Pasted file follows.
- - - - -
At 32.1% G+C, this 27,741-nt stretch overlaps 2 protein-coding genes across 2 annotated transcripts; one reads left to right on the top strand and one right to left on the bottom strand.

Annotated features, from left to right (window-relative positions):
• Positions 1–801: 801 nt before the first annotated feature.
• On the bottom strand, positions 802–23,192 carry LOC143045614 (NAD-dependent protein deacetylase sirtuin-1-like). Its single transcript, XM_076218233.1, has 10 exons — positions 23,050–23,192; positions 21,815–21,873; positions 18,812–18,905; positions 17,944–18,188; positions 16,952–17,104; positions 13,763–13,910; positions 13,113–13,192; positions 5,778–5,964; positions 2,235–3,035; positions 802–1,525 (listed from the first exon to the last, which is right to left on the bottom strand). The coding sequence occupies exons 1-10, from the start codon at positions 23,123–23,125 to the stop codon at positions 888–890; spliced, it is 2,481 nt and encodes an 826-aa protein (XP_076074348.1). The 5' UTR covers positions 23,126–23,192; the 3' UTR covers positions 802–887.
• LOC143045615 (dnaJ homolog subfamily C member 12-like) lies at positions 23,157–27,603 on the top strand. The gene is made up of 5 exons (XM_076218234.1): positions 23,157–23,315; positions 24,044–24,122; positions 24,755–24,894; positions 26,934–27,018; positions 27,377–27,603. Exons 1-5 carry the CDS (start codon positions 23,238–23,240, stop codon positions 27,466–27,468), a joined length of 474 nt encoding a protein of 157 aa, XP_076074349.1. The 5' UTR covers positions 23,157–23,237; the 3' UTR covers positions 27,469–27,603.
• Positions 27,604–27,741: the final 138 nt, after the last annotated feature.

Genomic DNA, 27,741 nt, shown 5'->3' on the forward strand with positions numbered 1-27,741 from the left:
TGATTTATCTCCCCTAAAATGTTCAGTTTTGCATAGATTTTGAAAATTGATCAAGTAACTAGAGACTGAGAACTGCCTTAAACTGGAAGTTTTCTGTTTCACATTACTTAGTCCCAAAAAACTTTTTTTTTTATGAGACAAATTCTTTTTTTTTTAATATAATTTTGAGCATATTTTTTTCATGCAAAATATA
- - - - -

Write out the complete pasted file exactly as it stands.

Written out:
At 32.1% G+C, this 27,741-nt stretch overlaps 2 protein-coding genes across 2 annotated transcripts; one reads left to right on the top strand and one right to left on the bottom strand.

Annotated features, from left to right (window-relative positions):
• Positions 1–801: 801 nt before the first annotated feature.
• On the bottom strand, positions 802–23,192 carry LOC143045614 (NAD-dependent protein deacetylase sirtuin-1-like). Its single transcript, XM_076218233.1, has 10 exons — positions 23,050–23,192; positions 21,815–21,873; positions 18,812–18,905; positions 17,944–18,188; positions 16,952–17,104; positions 13,763–13,910; positions 13,113–13,192; positions 5,778–5,964; positions 2,235–3,035; positions 802–1,525 (listed from the first exon to the last, which is right to left on the bottom strand). The coding sequence occupies exons 1-10, from the start codon at positions 23,123–23,125 to the stop codon at positions 888–890; spliced, it is 2,481 nt and encodes an 826-aa protein (XP_076074348.1). The 5' UTR covers positions 23,126–23,192; the 3' UTR covers positions 802–887.
• LOC143045615 (dnaJ homolog subfamily C member 12-like) lies at positions 23,157–27,603 on the top strand. The gene is made up of 5 exons (XM_076218234.1): positions 23,157–23,315; positions 24,044–24,122; positions 24,755–24,894; positions 26,934–27,018; positions 27,377–27,603. Exons 1-5 carry the CDS (start codon positions 23,238–23,240, stop codon positions 27,466–27,468), a joined length of 474 nt encoding a protein of 157 aa, XP_076074349.1. The 5' UTR covers positions 23,157–23,237; the 3' UTR covers positions 27,469–27,603.
• Positions 27,604–27,741: the final 138 nt, after the last annotated feature.

Genomic DNA, 27,741 nt, shown 5'->3' on the forward strand with positions numbered 1-27,741 from the left:
TGATTTATCTCCCCTAAAATGTTCAGTTTTGCATAGATTTTGAAAATTGATCAAGTAACTAGAGACTGAGAACTGCCTTAAACTGGAAGTTTTCTGTTTCACATTACTTAGTCCCAAAAAACTTTTTTTTTTATGAGACAAATTCTTTTTTTTTTAATATAATTTTGAGCATATTTTTTTCATGCAAAATATA